Uber Shifts How it Handles Sex Assault Cases

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Not to be outdone, Lyft announced Tuesday it would also scrap its rules binding passengers and drivers to private arbitration and confidential settlements in cases involving allegations of sexual misconduct.

Susan Fowler, the former Uber engineer whose blog post drove Uber to address sexual harassment within the company's corporate workforce, is fighting on the workplace issue more broadly in California.

Uber's arbitration policy had previously been challenged in lawsuits, according to CNN. Uber is simultaneously publishing a safety transparency report that will include sexual assault and other safety violations.

Additionally, if someone is unfortunately subjected to sexual harassment or assault, no matter how they seek to adjudicate that claim (whether arbitration, mediation, or traditional litigation in a public court) Uber won't force them to agree to stay quiet about their experience. "The last 18 months have exposed a silent epidemic of sexual assault and harassment that haunts every industry and every community", West said in a statement.

Previously, if you wanted to use Uber's app that meant you automatically agreed to terms and conditions and agreed to resolve any legal claims in an arbitration hearing.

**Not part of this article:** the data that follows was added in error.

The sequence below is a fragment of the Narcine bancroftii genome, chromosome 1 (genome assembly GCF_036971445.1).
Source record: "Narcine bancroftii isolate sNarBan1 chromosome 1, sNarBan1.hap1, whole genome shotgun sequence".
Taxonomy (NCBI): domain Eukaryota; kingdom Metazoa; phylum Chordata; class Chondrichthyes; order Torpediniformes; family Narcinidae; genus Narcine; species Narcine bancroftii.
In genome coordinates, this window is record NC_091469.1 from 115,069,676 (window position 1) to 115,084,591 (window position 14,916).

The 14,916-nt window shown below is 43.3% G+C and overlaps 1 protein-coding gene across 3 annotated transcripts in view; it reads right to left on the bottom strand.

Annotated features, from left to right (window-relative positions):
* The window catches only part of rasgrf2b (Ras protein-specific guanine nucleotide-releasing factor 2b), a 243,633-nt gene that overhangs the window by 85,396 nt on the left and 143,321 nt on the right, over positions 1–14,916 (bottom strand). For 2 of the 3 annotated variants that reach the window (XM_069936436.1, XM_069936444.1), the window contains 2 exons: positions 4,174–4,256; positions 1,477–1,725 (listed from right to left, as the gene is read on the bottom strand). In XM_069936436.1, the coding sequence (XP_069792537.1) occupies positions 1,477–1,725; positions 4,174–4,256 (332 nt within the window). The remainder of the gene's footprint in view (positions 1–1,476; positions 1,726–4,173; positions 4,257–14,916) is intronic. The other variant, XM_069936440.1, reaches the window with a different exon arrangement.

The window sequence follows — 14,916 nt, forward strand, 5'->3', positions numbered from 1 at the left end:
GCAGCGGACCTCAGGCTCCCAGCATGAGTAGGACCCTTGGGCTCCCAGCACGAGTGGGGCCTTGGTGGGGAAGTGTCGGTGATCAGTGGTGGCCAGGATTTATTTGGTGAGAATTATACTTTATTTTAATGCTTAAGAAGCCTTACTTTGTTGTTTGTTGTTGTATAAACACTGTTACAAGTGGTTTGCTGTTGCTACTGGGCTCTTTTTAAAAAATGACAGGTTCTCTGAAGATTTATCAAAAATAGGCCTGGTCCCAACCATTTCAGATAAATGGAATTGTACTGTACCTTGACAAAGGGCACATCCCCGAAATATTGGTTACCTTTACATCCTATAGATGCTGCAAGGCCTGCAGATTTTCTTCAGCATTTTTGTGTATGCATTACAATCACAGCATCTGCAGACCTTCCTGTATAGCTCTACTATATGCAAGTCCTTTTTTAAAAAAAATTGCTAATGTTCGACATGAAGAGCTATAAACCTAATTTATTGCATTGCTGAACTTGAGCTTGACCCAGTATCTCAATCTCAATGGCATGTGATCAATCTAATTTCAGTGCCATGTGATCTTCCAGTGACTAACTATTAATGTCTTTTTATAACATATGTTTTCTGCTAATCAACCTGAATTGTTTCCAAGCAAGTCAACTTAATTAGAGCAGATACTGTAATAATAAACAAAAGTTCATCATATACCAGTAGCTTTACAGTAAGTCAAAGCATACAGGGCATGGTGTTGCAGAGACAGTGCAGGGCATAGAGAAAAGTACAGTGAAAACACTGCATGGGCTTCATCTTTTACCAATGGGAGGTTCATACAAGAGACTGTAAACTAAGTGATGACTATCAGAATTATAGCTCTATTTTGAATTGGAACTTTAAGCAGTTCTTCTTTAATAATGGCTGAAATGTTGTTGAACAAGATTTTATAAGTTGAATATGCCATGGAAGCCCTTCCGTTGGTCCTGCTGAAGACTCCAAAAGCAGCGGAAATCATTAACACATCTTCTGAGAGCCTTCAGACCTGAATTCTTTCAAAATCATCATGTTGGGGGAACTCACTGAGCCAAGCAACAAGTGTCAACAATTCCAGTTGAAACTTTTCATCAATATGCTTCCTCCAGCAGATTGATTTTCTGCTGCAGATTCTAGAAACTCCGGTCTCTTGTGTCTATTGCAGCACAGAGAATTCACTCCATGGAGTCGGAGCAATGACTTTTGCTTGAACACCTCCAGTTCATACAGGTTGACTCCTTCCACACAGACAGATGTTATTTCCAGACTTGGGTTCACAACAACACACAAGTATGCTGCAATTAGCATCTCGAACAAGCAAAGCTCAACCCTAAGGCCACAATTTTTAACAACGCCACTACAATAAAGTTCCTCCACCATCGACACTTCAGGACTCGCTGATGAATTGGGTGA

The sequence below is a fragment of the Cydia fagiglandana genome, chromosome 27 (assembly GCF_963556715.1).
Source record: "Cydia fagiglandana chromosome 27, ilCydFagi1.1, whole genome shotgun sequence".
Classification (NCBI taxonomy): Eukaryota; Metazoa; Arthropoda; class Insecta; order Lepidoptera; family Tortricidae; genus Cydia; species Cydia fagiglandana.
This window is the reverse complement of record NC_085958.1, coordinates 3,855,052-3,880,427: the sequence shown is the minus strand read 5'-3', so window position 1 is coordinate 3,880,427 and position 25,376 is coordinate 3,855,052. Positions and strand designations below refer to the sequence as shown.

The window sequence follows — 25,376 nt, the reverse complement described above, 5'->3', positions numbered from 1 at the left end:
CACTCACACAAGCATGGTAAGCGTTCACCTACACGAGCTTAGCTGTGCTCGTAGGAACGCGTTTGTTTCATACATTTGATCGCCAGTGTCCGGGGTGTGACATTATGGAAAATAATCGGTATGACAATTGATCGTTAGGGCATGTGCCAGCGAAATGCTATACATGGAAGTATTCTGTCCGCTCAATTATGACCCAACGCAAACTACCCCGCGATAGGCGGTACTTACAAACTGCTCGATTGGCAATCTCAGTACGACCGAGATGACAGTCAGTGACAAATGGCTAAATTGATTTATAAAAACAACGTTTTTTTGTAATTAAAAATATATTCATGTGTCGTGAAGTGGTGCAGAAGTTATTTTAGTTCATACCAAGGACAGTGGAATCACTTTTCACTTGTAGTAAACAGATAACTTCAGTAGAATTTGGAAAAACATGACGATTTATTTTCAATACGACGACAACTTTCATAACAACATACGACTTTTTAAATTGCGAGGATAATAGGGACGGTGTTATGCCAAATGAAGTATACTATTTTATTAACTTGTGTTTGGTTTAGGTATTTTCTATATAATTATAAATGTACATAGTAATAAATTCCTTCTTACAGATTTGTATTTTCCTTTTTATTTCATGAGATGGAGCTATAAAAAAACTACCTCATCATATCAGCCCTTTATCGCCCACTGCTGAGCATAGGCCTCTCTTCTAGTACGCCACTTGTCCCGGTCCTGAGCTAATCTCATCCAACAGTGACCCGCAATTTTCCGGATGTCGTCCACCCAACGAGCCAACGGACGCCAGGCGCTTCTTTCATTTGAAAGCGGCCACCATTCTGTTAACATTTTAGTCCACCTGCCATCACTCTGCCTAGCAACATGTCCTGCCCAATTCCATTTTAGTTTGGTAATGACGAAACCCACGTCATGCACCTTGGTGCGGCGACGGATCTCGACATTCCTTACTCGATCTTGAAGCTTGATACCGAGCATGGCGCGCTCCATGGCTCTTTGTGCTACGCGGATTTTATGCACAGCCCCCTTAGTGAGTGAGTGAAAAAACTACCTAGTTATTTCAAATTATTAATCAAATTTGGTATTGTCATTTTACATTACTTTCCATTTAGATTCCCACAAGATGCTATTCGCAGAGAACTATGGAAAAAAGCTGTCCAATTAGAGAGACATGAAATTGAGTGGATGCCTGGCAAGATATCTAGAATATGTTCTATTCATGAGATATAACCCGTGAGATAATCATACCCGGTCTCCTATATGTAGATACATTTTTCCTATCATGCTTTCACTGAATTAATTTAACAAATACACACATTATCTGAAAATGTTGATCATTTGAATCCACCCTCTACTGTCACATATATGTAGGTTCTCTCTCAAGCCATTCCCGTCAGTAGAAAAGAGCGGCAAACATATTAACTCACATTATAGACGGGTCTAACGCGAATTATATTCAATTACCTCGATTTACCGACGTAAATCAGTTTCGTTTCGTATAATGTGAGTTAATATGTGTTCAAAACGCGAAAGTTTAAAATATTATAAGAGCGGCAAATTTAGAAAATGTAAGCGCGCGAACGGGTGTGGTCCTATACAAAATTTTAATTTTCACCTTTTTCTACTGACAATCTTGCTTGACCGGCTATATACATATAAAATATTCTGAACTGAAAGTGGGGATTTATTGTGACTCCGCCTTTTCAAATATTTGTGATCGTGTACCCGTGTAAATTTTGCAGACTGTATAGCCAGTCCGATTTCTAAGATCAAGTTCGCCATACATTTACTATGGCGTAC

"So we're making it clear that Uber will not require confidentiality provisions or non-disclosure agreements to prevent survivors from talking about the facts of what happened to them". These agreements can help companies avoid costly, protracted legal disputes but they also tend to protect bad behavior.

A day after Fowler's report went public, Uber hired Eric Holder, a former United States attorney general under president Barack Obama, to investigate allegations of sexual harassment.

Uber announced two other policy changes Tuesday.

Last August, Dara Khosrowshahi took over for Kalanick and immediately began taking steps to point the company's "moral compass" in the right direction.

Law firm Wigdor LLC proposed a class-action lawsuit in November on behalf of nine women who made accusations against Uber drivers. In March 2018, Uber came under fire after court records showed it had tried to push the women in that case toward individual arbitration. "What's most important is for individual survivors to be able to tell their individual stories".

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